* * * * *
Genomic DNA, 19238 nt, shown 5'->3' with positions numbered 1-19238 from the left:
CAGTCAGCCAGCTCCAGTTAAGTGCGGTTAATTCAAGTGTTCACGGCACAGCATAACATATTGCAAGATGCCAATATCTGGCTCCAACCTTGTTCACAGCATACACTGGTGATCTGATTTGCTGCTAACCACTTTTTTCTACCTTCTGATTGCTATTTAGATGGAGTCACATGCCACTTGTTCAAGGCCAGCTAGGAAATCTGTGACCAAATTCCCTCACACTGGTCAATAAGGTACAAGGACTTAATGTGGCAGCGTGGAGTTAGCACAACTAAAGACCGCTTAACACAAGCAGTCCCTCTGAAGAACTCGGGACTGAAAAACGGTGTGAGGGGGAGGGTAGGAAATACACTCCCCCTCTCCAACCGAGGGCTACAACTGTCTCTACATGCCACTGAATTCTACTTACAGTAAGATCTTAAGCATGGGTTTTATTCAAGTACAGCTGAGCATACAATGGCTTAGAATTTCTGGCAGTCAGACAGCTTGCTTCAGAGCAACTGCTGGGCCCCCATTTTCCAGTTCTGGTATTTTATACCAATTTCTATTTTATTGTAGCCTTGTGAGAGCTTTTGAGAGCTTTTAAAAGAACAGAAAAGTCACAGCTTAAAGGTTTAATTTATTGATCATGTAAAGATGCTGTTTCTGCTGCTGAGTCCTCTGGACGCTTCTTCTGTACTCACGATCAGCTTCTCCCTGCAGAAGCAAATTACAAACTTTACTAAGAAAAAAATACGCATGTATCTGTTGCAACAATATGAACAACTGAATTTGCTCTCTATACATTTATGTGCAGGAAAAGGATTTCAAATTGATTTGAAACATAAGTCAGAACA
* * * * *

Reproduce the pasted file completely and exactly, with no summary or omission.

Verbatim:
Genomic DNA, 19238 nt, shown 5'->3' with positions numbered 1-19238 from the left:
CAGTCAGCCAGCTCCAGTTAAGTGCGGTTAATTCAAGTGTTCACGGCACAGCATAACATATTGCAAGATGCCAATATCTGGCTCCAACCTTGTTCACAGCATACACTGGTGATCTGATTTGCTGCTAACCACTTTTTTCTACCTTCTGATTGCTATTTAGATGGAGTCACATGCCACTTGTTCAAGGCCAGCTAGGAAATCTGTGACCAAATTCCCTCACACTGGTCAATAAGGTACAAGGACTTAATGTGGCAGCGTGGAGTTAGCACAACTAAAGACCGCTTAACACAAGCAGTCCCTCTGAAGAACTCGGGACTGAAAAACGGTGTGAGGGGGAGGGTAGGAAATACACTCCCCCTCTCCAACCGAGGGCTACAACTGTCTCTACATGCCACTGAATTCTACTTACAGTAAGATCTTAAGCATGGGTTTTATTCAAGTACAGCTGAGCATACAATGGCTTAGAATTTCTGGCAGTCAGACAGCTTGCTTCAGAGCAACTGCTGGGCCCCCATTTTCCAGTTCTGGTATTTTATACCAATTTCTATTTTATTGTAGCCTTGTGAGAGCTTTTGAGAGCTTTTAAAAGAACAGAAAAGTCACAGCTTAAAGGTTTAATTTATTGATCATGTAAAGATGCTGTTTCTGCTGCTGAGTCCTCTGGACGCTTCTTCTGTACTCACGATCAGCTTCTCCCTGCAGAAGCAAATTACAAACTTTACTAAGAAAAAAATACGCATGTATCTGTTGCAACAATATGAACAACTGAATTTGCTCTCTATACATTTATGTGCAGGAAAAGGATTTCAAATTGATTTGAAACATAAGTCAGAACA